Despite callbacks to many episodes of Doctor Who so far, the story was simple and fun. River has been tasked with stealing the diamond and marries the king to get it back (husband 1). She and husband number 2 Ramone (Philip Rhys) have called in the Doctor (husband number 3) to help. It all goes wrong, they are pursued by the headless Hydroflax (more on him shortly) onto a space cruiser destined to crash where attempts to sell the diamond backfire and they are forced to flee.

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Yes, it does have elements of earlier stories thrown in but it is stylishly done. The Christmas town of the future is another festive addition in the style of Trenzalore (without the besieging armies) and things take a snazzy turn as the Doctor and River flee with the head of Hydrofax (diamond inside) onto the cruiser where they wine and dine with the most elite criminals in the galaxy. Director Douglas Mackinnon pulls out all the stops to make it another sumptuous , glossy festive special and it allows Alex Kingston to throw in a costume change or two. The Husbands Of Wedding Song it remains unapologetically fun throughout.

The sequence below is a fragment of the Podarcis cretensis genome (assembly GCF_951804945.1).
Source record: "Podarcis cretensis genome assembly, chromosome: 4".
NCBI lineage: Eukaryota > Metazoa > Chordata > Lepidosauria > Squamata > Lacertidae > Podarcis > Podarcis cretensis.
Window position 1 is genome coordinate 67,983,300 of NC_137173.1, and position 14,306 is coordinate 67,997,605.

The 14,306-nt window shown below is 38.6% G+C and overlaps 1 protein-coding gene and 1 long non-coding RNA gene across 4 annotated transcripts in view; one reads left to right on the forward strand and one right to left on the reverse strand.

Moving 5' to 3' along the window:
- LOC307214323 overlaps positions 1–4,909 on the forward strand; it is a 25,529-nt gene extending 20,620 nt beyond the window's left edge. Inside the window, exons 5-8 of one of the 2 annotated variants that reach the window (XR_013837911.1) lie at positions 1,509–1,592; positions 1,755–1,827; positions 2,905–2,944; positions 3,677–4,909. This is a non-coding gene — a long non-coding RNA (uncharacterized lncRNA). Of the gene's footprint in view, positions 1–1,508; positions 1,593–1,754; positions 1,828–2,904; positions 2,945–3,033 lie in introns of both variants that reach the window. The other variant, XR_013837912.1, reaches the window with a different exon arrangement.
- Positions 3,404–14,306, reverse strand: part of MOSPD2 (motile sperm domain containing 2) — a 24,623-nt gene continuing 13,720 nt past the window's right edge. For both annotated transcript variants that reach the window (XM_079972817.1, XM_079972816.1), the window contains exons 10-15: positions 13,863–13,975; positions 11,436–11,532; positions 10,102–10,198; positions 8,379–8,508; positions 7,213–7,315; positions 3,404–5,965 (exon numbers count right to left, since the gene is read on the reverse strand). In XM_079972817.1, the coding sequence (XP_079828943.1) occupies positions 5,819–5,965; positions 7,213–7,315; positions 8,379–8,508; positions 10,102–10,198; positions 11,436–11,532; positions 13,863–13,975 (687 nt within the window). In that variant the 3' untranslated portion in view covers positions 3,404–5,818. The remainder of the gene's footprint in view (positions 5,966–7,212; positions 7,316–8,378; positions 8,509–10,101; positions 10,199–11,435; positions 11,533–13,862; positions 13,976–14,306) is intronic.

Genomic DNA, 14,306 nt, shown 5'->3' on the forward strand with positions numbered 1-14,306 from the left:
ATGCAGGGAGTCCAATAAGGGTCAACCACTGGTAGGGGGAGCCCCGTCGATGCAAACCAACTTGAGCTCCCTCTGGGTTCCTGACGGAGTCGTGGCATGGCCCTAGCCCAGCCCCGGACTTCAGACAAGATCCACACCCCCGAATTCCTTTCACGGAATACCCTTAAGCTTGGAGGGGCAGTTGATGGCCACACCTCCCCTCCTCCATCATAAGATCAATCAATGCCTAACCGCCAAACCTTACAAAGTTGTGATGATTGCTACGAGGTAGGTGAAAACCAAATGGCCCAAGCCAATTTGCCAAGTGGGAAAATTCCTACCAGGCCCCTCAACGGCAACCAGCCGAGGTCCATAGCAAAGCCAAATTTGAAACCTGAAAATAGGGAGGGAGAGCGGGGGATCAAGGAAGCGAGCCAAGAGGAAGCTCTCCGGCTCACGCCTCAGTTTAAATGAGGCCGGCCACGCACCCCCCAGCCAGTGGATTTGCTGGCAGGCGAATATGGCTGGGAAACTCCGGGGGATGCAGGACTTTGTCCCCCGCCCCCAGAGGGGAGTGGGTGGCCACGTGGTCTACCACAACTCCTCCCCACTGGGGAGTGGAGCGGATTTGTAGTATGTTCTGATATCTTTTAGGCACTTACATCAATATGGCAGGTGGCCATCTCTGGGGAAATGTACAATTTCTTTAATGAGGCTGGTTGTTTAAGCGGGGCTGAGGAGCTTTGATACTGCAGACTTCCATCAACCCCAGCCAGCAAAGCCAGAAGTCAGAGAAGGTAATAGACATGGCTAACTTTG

Capaldi is, as you would expect, is on fine form too, obviously bemused by River's failure to recognise him (she doesn't know he has been given another set of regenerations), especially when they flee onto the TARDIS. There is a great throwaway line from River that she borrows the time machine when he isn't looking, something I would love to see more of (DVD / bluray extras perhaps?) and yet again she shows her skill over flying the TARDIS, sometimes better than him. But the funniest moment had to be his elaborate, over-dramatic reaction to 'discovering' the TARDIS is bigger on the inside. Pure comic gold from Mr Capaldi!

At times it verges on frustration as she fails to realise her her companion is (and yes he is her companion in her story) - to the point when you think Moffat is starting to drag it out to ridiculousness - but then reels it all back in with her final realisation as they are surrounded by the body of Hydroflax and his face-peeling minions and it is beautiful to watch. She has spent so much of the episode confessing that she loves the Doctor but he doesn't love her, inadvertently opening up to the Doctor, that when they finally look at eachother Kingston and Capaldi deliver an entire performance without even speaking. It is lovely to watch.